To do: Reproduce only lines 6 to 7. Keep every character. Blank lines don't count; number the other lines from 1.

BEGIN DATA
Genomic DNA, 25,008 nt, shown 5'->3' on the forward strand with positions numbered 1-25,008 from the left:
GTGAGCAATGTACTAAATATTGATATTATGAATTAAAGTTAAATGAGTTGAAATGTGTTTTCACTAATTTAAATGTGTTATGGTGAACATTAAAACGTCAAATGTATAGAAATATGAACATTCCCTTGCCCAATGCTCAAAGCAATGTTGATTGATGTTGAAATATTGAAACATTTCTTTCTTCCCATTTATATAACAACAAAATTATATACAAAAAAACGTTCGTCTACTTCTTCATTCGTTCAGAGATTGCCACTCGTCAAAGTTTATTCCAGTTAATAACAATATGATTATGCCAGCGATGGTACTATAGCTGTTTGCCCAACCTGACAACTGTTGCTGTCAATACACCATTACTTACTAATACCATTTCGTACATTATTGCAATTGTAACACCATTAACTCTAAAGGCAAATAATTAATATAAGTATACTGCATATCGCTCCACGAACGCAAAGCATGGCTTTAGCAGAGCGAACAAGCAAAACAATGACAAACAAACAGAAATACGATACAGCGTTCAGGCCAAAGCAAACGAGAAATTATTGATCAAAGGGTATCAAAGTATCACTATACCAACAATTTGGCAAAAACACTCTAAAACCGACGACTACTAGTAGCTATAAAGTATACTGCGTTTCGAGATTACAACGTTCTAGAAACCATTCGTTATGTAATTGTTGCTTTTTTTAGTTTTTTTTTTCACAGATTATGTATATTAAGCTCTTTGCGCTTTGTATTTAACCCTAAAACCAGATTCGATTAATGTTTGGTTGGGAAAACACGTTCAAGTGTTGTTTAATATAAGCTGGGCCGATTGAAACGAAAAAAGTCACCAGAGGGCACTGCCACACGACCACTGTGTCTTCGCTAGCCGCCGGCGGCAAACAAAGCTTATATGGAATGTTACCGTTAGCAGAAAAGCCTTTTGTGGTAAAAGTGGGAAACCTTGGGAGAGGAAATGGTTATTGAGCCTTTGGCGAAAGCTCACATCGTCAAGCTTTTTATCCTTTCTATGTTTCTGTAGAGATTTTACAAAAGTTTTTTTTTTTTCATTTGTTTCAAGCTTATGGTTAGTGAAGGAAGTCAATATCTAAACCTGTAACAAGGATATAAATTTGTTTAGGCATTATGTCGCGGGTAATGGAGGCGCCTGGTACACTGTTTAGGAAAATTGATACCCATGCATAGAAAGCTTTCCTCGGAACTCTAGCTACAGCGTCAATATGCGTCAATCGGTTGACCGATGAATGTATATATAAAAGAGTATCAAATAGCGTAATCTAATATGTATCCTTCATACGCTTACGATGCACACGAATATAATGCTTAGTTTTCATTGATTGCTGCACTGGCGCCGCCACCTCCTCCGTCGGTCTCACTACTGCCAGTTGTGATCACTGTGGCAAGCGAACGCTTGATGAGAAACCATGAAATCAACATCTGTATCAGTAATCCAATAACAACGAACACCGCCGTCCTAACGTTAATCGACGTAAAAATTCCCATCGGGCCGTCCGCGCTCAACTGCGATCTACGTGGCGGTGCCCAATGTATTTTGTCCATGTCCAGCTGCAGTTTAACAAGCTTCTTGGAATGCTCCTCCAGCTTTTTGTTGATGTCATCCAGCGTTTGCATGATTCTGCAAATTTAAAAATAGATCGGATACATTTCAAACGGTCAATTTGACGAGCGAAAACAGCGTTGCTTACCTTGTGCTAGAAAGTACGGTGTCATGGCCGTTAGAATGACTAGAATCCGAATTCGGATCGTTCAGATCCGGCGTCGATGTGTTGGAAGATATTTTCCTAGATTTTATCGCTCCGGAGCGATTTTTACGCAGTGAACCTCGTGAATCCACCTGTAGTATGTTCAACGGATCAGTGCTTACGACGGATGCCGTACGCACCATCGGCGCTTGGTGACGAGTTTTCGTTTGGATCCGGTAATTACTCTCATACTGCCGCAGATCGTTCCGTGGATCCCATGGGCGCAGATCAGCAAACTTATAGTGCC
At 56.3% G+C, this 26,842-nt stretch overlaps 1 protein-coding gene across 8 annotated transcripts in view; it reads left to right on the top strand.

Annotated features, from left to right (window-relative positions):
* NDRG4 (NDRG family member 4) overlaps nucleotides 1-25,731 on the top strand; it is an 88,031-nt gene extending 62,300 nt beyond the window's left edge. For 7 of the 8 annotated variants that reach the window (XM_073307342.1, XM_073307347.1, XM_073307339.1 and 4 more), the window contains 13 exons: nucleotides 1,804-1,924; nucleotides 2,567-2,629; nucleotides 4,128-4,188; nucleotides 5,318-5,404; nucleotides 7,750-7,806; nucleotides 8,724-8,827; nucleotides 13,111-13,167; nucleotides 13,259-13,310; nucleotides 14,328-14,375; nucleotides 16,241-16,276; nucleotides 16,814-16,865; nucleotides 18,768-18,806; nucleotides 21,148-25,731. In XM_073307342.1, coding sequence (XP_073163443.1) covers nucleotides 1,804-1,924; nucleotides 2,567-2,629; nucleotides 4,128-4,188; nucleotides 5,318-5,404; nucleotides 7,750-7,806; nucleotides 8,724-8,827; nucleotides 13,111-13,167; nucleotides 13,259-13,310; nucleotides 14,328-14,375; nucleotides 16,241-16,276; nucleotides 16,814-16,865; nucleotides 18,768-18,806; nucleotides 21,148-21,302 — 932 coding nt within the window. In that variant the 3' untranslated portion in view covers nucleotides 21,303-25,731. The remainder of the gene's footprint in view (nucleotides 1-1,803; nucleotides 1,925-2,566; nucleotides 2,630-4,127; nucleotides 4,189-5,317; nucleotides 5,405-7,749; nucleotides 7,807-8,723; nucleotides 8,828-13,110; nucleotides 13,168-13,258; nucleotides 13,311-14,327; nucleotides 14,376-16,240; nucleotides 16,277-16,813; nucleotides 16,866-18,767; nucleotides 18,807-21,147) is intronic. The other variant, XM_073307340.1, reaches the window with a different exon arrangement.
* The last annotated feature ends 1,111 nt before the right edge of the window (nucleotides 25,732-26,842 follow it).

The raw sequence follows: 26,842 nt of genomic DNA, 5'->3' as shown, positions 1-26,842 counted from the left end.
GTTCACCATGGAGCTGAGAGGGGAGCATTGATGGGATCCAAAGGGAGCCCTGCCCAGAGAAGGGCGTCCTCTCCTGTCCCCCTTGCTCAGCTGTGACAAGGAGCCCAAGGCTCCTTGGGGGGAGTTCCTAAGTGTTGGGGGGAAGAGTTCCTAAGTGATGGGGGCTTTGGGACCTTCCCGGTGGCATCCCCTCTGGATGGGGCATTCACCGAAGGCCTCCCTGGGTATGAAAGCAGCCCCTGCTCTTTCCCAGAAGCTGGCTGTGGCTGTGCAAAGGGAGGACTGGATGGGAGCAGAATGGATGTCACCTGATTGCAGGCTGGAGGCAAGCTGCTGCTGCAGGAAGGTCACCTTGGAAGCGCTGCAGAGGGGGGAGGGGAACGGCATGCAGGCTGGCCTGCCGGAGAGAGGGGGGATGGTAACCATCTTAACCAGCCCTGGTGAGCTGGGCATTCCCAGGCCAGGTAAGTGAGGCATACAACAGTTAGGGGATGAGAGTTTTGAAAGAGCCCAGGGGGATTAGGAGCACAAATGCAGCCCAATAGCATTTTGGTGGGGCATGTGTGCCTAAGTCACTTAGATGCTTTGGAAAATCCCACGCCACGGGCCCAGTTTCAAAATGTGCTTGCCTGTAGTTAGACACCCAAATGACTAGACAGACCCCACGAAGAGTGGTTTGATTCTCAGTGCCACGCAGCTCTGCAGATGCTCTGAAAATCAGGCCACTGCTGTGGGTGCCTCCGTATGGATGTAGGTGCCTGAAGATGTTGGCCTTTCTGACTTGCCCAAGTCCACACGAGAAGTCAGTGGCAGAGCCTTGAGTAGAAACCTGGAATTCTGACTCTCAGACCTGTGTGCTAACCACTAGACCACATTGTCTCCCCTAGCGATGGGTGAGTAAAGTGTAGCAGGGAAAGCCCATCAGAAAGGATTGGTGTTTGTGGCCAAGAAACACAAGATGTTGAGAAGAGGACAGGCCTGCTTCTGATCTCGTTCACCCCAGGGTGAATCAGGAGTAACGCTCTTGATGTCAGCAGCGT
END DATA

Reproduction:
* The last annotated feature ends 1,111 nt before the right edge of the window (nucleotides 25,732-26,842 follow it).

The raw sequence follows: 26,842 nt of genomic DNA, 5'->3' as shown, positions 1-26,842 counted from the left end.